The reorganization of the bureaucratic encounter in a digitized public administration

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This article examines how an ambitious public sector digitalization strategy, focused on motivating and enabling citizens to take up digital self-service, changes the nature of everyday encounters between citizens and frontline staff in public offices. Based on an ethnographic study from a citizen service centre in a Danish municipality, our analysis shows how the sense of time and space in these encounters is radically changed, and how the relationship between private and public is reframed in this context. In contrast to the idea of digital technologies as a neutral upgrade of the state administration leading to more efficient welfare provision, the article highlights the unintended effects of digitalization, showing how the traditional ideal of bureaucracy reflected in Weber’s legal-rational model, which described bureaucracy as hierarchical, rule-enforcing and impersonal, is reversed. We argue that attention to how digitalization changes daily bureaucratic encounters and the relation between public authorities and citizens, is lacking, both in policy and in the literature on digitalization and e-government.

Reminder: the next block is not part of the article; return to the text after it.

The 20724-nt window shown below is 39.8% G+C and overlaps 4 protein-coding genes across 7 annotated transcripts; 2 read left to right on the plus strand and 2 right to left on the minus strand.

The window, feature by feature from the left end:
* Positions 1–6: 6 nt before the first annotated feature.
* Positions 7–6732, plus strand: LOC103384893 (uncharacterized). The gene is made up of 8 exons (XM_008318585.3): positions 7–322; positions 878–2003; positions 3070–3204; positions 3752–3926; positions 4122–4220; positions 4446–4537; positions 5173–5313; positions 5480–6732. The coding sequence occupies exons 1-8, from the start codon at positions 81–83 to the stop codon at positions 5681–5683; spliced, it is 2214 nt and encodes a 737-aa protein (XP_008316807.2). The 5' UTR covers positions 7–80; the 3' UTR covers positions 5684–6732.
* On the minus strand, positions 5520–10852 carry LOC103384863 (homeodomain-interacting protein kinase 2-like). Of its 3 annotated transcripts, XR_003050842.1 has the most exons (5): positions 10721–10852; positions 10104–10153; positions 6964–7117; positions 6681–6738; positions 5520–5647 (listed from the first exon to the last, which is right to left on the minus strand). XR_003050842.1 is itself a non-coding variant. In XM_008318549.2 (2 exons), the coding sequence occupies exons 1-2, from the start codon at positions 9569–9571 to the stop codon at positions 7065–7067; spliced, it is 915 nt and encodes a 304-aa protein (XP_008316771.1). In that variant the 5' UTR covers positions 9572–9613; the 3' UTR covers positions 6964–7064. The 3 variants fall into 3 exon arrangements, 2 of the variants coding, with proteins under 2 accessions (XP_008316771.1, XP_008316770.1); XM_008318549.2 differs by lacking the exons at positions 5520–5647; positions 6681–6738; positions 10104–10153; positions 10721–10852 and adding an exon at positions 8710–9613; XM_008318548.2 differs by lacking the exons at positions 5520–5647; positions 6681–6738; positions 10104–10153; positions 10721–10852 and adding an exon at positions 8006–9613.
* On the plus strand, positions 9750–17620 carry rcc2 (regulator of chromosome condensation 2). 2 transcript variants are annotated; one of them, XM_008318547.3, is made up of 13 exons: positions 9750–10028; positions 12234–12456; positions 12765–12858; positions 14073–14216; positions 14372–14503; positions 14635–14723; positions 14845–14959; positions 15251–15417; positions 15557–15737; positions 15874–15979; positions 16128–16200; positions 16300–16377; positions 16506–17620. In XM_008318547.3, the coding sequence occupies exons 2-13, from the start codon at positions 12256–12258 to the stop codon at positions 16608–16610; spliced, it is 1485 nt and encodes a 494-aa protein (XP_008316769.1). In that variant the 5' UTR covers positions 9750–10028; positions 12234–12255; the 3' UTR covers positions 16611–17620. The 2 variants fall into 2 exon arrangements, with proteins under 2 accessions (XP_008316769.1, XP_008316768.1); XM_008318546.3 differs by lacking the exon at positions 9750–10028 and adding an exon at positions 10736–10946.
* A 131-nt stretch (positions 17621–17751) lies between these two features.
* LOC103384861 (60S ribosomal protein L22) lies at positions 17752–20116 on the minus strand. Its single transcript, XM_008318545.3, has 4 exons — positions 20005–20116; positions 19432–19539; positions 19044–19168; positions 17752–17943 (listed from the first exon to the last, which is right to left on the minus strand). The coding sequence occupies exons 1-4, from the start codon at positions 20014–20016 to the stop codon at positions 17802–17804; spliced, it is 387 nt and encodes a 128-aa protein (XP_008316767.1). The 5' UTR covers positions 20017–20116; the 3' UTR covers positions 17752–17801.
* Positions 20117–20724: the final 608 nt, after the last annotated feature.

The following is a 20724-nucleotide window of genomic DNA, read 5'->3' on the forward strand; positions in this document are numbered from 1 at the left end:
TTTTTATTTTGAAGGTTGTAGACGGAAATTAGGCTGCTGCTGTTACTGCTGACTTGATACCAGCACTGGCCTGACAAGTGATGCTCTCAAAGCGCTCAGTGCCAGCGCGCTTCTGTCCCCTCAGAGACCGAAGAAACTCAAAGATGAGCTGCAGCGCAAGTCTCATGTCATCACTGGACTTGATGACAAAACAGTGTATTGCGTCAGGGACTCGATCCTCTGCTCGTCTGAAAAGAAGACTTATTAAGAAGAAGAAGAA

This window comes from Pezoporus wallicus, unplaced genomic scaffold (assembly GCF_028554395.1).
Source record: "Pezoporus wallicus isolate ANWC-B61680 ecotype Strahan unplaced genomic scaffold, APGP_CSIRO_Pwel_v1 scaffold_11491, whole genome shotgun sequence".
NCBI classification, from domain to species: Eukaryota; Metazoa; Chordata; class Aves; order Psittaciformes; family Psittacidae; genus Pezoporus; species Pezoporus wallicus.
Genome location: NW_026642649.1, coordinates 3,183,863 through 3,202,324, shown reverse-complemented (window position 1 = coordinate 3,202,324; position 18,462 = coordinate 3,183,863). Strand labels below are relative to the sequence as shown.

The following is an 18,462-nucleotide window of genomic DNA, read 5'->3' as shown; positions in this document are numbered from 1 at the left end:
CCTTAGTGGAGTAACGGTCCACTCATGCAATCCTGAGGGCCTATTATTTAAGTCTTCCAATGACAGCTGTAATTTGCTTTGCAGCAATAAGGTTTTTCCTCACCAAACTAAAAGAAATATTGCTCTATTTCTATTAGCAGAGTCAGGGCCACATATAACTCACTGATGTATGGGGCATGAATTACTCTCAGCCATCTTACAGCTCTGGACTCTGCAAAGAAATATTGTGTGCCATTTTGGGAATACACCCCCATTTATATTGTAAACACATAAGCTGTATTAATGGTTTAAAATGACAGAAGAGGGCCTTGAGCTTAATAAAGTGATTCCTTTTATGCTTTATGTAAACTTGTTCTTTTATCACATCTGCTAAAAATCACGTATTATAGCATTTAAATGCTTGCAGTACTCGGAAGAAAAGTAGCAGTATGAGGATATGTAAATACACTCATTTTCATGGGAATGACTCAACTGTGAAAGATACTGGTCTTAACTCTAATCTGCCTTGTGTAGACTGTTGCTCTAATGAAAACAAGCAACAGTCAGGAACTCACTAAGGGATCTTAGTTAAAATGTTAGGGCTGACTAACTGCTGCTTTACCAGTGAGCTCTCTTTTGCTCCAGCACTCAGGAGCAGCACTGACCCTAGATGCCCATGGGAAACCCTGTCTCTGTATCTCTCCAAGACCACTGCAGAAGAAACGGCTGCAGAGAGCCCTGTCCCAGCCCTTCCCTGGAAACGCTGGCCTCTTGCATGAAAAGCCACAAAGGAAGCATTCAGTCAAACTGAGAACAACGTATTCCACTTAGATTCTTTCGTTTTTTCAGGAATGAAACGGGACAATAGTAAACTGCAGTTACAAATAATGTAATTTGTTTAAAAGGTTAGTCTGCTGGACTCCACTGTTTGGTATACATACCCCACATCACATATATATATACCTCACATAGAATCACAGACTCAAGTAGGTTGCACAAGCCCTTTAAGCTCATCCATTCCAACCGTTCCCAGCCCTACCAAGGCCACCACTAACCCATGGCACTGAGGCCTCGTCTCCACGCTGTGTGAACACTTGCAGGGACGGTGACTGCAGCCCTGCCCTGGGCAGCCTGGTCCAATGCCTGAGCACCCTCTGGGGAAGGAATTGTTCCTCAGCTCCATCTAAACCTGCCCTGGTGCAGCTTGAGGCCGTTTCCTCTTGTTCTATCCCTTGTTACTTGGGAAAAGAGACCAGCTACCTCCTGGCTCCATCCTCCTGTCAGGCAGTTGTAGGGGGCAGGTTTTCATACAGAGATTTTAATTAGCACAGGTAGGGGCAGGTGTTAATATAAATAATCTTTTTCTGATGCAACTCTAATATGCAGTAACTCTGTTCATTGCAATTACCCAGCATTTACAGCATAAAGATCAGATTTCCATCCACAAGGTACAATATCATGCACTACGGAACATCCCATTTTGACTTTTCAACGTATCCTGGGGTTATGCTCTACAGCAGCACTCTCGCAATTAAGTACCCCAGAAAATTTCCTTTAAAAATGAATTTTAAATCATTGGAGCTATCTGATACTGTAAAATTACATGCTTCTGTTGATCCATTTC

Original languageEnglish
JournalEphemera: Theory & politics in organization
Issue number3
Pages (from-to)17-41
Number of pages25
Publication statusPublished - 3 Dec 2021


  • management, organizational development and innovation


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